Paragraph E

Another major issue with expansion is the strain that tourists put on infrastructure. When engaging in extreme tourism. The necessity to serve tourists with cooked food and hot showers has resulted in a lot of deforestation and has had an influence on water resources, but erosion along key paths has gotten a lot more press. Both mountainous regions and arid regions rely heavily on fuel wood from slow-growing trees since water sources may be scarce or depleted due to high demand.

 

Paragraph F

Numerous news reports and personal accounts have surfaced in recent years detailing the many negative aspects of the tourism industry. However, that is not necessarily an issue. There will always be some negative impact from tourists, but it is possible to lessen the blow to already vulnerable ecosystems and local traditions. As with the Sherpas of Nepal's Khumbu Valley and other Alpine settlements, tourism can even serve as a means of revitalising indigenous traditions. And an increasing number of adventure tourism businesses are working to guarantee that their operations have a positive long-term impact on the local community and environment.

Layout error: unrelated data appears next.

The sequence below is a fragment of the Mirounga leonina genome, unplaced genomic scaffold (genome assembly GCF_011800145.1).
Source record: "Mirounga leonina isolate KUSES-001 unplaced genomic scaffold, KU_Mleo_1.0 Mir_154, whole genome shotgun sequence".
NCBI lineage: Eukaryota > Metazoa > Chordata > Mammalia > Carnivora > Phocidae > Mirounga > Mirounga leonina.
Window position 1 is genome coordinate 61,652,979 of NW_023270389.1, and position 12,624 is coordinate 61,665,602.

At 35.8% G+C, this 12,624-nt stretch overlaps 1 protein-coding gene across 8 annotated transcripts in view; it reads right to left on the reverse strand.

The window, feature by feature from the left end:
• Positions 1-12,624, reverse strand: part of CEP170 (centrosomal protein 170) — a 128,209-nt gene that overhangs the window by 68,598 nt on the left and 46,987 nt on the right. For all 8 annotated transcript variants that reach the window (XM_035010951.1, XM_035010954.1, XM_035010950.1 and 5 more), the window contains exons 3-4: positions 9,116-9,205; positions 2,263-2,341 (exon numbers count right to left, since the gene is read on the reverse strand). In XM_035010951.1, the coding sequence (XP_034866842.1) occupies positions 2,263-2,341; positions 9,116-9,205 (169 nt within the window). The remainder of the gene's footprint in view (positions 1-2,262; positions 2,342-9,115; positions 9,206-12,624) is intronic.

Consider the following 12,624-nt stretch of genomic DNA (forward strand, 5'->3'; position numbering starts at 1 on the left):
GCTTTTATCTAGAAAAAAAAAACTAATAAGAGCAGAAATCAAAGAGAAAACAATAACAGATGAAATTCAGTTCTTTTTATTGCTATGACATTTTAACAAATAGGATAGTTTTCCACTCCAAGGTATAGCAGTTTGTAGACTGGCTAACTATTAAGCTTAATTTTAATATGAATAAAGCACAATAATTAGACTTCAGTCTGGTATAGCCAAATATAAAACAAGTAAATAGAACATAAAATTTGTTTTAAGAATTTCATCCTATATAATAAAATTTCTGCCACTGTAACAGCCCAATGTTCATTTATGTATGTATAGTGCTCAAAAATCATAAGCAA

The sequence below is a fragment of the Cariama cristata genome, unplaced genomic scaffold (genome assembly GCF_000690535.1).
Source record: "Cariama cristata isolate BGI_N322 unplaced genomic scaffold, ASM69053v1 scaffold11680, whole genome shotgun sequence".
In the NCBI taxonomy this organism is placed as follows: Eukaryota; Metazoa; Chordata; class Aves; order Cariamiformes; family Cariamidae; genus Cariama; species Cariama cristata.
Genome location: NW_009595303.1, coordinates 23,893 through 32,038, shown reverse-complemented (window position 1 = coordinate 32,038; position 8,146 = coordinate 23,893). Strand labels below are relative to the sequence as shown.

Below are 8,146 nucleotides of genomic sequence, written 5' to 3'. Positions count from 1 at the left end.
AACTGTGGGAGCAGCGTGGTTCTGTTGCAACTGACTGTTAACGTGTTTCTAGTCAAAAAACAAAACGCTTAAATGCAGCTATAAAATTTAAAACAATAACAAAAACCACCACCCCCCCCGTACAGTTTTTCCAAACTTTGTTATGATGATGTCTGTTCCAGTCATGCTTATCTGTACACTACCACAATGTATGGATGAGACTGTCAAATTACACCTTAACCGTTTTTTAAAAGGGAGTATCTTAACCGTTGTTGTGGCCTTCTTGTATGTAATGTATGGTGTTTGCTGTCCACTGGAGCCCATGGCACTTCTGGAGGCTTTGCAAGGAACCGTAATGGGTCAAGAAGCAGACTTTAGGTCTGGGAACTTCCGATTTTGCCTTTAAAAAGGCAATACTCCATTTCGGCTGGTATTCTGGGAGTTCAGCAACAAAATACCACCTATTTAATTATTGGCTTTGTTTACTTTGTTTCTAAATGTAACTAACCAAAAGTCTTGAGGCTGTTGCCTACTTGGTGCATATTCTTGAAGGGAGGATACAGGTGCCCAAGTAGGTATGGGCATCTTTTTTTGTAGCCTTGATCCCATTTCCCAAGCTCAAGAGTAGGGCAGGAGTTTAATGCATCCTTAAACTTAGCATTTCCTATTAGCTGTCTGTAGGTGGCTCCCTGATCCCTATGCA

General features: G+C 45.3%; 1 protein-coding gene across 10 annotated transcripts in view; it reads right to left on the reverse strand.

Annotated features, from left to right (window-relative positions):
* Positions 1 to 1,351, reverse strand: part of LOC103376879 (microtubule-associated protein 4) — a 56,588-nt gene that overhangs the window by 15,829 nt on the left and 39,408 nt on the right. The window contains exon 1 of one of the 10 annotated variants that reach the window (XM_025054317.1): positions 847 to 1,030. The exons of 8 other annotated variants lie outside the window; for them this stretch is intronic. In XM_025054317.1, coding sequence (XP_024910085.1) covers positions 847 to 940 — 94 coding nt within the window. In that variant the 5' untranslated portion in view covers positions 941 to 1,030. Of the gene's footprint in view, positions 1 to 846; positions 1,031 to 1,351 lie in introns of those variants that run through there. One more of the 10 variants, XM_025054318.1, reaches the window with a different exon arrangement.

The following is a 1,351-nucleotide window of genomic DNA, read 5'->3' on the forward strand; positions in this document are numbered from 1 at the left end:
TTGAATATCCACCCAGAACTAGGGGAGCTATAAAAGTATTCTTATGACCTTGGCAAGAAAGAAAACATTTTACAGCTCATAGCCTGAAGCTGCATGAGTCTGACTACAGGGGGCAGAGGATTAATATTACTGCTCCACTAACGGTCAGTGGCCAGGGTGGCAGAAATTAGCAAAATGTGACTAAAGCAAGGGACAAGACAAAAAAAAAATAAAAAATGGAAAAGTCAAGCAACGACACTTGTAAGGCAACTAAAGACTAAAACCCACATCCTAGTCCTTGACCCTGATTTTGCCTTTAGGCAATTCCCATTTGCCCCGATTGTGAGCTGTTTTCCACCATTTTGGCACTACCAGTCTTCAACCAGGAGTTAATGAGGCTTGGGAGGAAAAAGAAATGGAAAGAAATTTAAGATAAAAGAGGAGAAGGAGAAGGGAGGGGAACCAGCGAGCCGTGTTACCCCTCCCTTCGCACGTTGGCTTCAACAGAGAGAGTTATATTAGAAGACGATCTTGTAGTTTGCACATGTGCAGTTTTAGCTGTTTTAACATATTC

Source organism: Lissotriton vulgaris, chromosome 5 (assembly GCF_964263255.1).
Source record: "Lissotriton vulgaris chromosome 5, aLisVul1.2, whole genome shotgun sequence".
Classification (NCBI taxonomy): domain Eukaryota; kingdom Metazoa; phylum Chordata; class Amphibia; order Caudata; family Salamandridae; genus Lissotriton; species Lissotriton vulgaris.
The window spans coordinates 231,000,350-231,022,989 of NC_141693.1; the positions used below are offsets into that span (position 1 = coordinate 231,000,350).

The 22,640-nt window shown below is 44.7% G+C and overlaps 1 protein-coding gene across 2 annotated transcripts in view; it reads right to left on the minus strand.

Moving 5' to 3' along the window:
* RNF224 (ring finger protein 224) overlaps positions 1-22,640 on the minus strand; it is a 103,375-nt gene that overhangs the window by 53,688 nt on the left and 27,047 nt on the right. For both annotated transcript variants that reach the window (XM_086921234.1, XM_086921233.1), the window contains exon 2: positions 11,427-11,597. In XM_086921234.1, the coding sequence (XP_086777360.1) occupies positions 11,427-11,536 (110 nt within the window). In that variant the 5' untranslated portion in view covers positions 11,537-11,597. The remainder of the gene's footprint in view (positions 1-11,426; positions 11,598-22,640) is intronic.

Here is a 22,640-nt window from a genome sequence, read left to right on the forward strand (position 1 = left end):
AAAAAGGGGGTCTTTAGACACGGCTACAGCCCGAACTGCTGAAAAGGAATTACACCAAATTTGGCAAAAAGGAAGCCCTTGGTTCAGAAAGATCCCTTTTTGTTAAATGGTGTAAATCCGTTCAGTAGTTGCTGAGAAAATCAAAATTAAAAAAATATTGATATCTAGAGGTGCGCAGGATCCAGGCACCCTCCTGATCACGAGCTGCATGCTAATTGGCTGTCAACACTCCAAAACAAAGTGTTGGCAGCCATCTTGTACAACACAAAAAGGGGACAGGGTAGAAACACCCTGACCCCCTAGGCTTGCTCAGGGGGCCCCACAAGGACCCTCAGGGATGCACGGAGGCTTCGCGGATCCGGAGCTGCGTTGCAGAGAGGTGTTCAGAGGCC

Paragraph G

Locals in the Swiss Alps have recognised the need of incorporating tourism into the regional economy. As a result of locals' worries about the proliferation of second-home communities in the Swiss Pays d'Enhaut, the expansion of such projects has been restricted. The making of cheese in communities has also seen a resurgence. In the region, giving inhabitants a steady income that doesn't hinge on tourists.

 

Paragraph H

Outside corporations have abused many Arctic tourist hotspots, hiring seasonal workers and sending most of the money back to their home countries. However, some Arctic towns are taking matters into their own hands by running tour enterprises. A good illustration of this would be an Alaskan native-owned and -operated business. It is operating a flight from Anchorage to Kotzebue, where visitors may sample Arctic fare, see the tundra, and take in a performance of traditional music and dance.

 

Paragraph I

Peoples of the Continent of the Americas Similar techniques have been implemented in the American Southwest's desert regions, where artisans and craftspeople work hard to attract tourists to their pueblos and reservations so that they can sell their wares. The pottery industries of the Acoma and San ildefonso pueblos are quite successful with jewellery, while those of the Navajo and Hopi are equally so.

 

Paragraph J